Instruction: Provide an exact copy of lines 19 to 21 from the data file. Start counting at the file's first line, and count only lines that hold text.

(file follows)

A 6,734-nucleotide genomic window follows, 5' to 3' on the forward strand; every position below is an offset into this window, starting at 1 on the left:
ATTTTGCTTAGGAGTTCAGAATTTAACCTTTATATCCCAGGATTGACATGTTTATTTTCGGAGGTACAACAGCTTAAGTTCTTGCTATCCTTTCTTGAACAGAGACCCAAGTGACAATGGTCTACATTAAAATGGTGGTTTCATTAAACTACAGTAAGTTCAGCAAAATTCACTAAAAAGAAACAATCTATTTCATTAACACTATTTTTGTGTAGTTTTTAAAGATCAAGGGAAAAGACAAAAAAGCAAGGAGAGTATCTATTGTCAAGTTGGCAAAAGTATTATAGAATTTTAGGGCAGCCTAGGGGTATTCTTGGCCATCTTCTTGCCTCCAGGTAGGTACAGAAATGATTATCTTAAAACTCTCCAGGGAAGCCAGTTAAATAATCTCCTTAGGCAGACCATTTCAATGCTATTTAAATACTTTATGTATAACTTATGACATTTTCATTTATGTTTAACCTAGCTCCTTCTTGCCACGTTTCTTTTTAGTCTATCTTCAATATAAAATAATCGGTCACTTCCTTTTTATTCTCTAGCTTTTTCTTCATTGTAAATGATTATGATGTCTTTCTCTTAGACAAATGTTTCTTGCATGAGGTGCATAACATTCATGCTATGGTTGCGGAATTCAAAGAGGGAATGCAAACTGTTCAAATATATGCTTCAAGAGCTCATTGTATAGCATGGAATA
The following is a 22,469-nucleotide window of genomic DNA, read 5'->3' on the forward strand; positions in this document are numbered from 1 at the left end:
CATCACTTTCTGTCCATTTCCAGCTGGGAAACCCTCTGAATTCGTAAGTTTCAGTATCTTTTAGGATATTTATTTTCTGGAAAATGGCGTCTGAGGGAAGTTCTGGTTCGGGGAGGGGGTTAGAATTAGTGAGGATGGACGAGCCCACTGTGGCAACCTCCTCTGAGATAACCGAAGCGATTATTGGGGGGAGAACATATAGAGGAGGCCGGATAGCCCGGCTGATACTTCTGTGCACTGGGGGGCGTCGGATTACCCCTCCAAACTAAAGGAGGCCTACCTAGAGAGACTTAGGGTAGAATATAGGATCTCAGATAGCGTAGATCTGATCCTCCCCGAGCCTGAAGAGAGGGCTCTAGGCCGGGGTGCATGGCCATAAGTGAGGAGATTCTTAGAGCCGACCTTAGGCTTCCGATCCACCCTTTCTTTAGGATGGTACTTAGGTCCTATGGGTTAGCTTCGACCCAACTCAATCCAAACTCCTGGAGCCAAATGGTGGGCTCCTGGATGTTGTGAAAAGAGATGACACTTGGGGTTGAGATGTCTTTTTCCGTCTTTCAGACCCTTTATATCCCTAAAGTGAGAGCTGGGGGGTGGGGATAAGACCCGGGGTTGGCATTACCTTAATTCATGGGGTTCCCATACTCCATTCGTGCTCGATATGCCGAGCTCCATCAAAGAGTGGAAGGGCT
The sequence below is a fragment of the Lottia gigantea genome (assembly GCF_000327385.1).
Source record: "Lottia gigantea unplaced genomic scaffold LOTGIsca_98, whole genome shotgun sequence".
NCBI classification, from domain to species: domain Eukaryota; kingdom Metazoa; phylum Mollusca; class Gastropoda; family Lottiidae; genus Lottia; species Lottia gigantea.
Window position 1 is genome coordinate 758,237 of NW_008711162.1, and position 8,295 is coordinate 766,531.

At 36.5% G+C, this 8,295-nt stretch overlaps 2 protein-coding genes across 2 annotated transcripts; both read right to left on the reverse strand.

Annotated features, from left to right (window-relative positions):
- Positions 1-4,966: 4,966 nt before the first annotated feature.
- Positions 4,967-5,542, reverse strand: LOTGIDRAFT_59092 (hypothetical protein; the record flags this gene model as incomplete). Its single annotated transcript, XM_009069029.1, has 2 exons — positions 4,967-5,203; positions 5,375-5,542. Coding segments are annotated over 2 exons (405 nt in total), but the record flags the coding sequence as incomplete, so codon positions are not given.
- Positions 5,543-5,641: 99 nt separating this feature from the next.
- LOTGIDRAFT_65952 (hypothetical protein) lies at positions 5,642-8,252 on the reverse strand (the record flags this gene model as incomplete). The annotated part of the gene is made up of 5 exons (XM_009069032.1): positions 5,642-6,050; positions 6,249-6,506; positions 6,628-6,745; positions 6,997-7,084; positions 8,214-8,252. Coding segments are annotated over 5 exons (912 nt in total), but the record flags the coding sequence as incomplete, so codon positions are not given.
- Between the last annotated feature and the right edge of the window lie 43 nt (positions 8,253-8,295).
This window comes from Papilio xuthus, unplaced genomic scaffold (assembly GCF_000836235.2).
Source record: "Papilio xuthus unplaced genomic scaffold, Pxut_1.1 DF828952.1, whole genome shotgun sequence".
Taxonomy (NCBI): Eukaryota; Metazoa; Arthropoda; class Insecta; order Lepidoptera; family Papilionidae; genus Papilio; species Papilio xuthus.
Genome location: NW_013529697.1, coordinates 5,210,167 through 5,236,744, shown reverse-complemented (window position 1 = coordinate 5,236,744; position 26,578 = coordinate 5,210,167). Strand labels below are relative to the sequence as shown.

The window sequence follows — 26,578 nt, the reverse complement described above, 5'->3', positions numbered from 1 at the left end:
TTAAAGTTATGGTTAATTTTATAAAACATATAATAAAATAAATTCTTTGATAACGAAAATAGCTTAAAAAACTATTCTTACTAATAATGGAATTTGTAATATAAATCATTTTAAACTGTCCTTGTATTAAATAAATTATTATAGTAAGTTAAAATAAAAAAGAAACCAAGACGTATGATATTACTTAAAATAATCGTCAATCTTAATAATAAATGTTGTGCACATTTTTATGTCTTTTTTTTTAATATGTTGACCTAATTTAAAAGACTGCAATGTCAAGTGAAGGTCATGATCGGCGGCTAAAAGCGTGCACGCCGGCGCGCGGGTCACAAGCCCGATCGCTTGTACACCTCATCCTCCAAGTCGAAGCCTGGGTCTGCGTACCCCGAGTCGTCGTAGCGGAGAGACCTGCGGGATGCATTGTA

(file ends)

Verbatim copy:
Genome location: NW_013529697.1, coordinates 5,210,167 through 5,236,744, shown reverse-complemented (window position 1 = coordinate 5,236,744; position 26,578 = coordinate 5,210,167). Strand labels below are relative to the sequence as shown.

The window sequence follows — 26,578 nt, the reverse complement described above, 5'->3', positions numbered from 1 at the left end:
TTAAAGTTATGGTTAATTTTATAAAACATATAATAAAATAAATTCTTTGATAACGAAAATAGCTTAAAAAACTATTCTTACTAATAATGGAATTTGTAATATAAATCATTTTAAACTGTCCTTGTATTAAATAAATTATTATAGTAAGTTAAAATAAAAAAGAAACCAAGACGTATGATATTACTTAAAATAATCGTCAATCTTAATAATAAATGTTGTGCACATTTTTATGTCTTTTTTTTTAATATGTTGACCTAATTTAAAAGACTGCAATGTCAAGTGAAGGTCATGATCGGCGGCTAAAAGCGTGCACGCCGGCGCGCGGGTCACAAGCCCGATCGCTTGTACACCTCATCCTCCAAGTCGAAGCCTGGGTCTGCGTACCCCGAGTCGTCGTAGCGGAGAGACCTGCGGGATGCATTGTA